But it’s not just financial considerations or the need to modernise working practices that are driving organisations to relocate. Firms such as KPMG have stuck to the mantra of ‘business as usual’ by continuing with long-planned moves regardless of the global economic woes.
In December the firm moved 1,000 of its London staff from Blackfriars to Docklands in preparation for next summer, when 4,000 staff will take up residence in its new, purpose-built headquarters at Canary Wharf.
While some might see this as the height of hubris, given the steepness of the economic downturn, KPMG believes it is an invaluable way of expressing its confidence and optimism. Furthermore, the building has been designed to create space and allow people to work in a ‘fluid‘ way, which is itself aligned to the strategic objectives of the business.
It is very much a case of a building meeting the needs of the business and the people who work within it – which arguably is what an office building should always do, regardless of the economy, argues Mike Blake, head of infrastructure at KPMG.
“The decision is not based on a short-term view,” he says. “It represents a critical, long-term position that we regard the new building as the centre of our UK operations for the foreseeable future – maybe 20 or 30 years.
“Part of the reason we chose Canary Wharf is that it is a crediblelocation,” he adds. “We are going through a downturn of significant proportions but remain confident that its credibility as a business location is solid. It sends out exactly the right message to our workforce and to the market.”
Mike McChesney, partner in the occupier advisory team at commercial property agent Drivers Jonas, suggests his top tips on relocating in the downturn.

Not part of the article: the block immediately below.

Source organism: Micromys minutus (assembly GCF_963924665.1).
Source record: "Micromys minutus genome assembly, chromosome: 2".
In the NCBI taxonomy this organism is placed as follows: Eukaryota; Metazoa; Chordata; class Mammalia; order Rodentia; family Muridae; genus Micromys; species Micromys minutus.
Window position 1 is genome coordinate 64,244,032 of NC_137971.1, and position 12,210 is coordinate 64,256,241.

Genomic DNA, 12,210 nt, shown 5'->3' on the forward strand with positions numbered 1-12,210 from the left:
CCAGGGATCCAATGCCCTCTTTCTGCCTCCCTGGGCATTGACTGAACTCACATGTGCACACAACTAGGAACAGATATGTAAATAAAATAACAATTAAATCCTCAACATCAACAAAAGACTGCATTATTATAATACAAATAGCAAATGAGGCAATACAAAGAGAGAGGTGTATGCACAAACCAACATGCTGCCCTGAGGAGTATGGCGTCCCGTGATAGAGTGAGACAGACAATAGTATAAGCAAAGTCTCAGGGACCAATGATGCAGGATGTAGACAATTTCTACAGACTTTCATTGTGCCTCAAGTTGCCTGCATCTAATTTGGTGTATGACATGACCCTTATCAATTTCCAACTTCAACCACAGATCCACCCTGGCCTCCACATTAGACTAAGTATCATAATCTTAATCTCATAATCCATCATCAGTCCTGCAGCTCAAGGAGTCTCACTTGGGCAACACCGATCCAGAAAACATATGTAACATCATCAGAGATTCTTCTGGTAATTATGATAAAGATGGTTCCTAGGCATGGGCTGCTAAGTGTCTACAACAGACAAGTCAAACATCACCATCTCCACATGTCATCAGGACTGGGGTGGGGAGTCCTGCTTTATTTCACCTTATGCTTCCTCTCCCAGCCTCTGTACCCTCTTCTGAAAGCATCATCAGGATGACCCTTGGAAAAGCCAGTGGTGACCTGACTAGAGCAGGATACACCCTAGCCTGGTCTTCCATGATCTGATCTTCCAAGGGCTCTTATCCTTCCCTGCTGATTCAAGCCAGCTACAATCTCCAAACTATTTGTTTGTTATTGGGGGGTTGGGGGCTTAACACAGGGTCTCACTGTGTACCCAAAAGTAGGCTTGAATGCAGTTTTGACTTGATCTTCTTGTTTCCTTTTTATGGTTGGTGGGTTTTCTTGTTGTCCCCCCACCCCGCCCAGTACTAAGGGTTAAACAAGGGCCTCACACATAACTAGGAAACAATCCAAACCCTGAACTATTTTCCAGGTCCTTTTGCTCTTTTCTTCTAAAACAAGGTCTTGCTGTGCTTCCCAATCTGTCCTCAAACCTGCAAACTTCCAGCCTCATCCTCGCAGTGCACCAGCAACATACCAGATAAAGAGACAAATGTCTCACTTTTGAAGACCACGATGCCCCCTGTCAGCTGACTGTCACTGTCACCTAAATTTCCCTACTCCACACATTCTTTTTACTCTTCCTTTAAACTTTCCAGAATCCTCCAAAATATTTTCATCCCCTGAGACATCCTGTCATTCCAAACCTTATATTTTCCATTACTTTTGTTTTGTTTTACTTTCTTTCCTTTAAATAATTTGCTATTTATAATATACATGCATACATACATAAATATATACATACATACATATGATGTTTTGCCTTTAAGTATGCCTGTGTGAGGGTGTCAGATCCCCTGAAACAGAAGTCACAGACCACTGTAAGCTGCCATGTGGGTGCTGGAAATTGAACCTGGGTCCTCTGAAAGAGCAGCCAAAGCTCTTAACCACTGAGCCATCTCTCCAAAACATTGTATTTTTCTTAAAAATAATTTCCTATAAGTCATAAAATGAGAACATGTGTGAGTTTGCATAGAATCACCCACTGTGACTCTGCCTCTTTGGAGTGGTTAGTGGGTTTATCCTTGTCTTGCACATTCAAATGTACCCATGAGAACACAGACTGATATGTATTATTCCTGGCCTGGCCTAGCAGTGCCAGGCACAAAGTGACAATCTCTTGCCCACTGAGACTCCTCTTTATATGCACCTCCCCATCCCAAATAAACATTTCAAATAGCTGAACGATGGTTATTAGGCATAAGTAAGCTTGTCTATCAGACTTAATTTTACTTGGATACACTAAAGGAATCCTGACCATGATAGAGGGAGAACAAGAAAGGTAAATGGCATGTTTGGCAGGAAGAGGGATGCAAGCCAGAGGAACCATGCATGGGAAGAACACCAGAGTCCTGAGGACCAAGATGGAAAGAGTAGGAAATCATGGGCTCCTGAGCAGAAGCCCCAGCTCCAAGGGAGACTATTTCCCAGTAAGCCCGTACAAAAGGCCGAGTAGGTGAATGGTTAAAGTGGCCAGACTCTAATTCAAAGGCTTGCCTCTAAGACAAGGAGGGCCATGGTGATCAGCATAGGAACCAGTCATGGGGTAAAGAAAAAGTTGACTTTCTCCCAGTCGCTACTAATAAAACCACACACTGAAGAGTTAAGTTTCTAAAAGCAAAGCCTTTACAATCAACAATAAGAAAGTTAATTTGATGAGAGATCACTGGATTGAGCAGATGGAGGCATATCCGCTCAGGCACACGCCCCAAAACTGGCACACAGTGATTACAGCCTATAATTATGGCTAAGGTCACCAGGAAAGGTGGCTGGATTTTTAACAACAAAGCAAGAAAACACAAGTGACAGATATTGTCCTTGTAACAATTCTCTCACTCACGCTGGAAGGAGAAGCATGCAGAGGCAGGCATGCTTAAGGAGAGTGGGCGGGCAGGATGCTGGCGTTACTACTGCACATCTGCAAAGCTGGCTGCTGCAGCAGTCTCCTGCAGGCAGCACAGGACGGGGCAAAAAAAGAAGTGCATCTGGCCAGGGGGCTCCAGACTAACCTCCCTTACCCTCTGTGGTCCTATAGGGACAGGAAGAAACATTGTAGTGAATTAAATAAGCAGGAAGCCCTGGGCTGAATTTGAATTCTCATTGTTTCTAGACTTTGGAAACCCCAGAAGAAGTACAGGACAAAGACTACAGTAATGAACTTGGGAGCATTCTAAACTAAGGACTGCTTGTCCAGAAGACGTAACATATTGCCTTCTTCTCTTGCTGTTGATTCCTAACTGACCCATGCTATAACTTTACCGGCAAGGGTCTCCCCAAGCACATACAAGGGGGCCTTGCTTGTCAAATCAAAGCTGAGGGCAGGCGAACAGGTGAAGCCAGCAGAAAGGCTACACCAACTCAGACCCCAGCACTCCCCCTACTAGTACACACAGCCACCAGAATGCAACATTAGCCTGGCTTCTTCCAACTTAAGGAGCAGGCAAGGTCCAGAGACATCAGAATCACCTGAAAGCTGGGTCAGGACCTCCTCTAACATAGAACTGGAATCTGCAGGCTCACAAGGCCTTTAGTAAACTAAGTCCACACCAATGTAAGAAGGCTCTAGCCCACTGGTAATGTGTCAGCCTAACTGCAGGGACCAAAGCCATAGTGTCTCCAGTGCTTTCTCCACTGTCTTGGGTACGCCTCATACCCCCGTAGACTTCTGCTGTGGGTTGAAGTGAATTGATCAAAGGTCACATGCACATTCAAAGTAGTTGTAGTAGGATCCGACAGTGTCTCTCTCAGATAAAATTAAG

Plan ahead “Relocation often takes around two years from start to finish. So the earlier you start planning, the better.”
Strike a deal “It’s a good time from a property point of view as occupiers are in a position to negotiate very competitive terms on both rent and lease terms.”
Count the pennies “Relocating is an expensive one-off cost, even if there’s a saving afterwards. So make a realistic assessment of this in advance.”
Emergency exit “Occupiers need an exit strategy from their existing premises, as subletting will be difficult. So a forthcoming lease expiry or break is usually crucial.”
Keep morale up “Don’t underestimate the impact low morale could have on your business. Staff may have limited employment options in the current market, but undermined motivation can rapidly unwind in the future.”
Talk the talk “Keep staff informed during the process and make sure they feel included in the decision making by, for example, helping choose the decor of the fit-out.”
Focus on the future “Contrary to common belief, it is easily possible to build in flexibility for growth through subletting or taking out options to use additional floors as and when they are needed.”
Case study – Reed Smith
International law firm Reed Smith has operated on twin sites since it merged with Richards Butler two years ago. This is about to change as its 600-strong workforce moves into a new HQ in Broadgate Tower on London’s Liverpool Street.
Partner Tim Foster led the move. “It has been a long process as we signed lease agreements in September 2007 and began fitting out in summer 2008,” he says.
“In the meantime we have engaged staff through a communication campaign that has involved intranet bulletins, face-to-face meetings, small focus groups, e-mail bulletins, a photography competition and all manner of other avenues to get a sense of the culture people want within the building.
“A couple of things have become obvious. First, you’ve got to pull a lot of levers to gauge interest and get people engaged. Second, you can’t leave it late to get different management streams involved, from IT to facilities to finance, as it’s a process that requires a great deal of teamwork.
“For us it’s not just [about] moving to a new building, but carrying a sense of positive change and investment in our people. In the last six months the downturn has brought some challenges for morale, yet the relocation has provided a positive way of showing we are really investing in everyone. It is an outward expression of our confidence in our people and the future of the company.”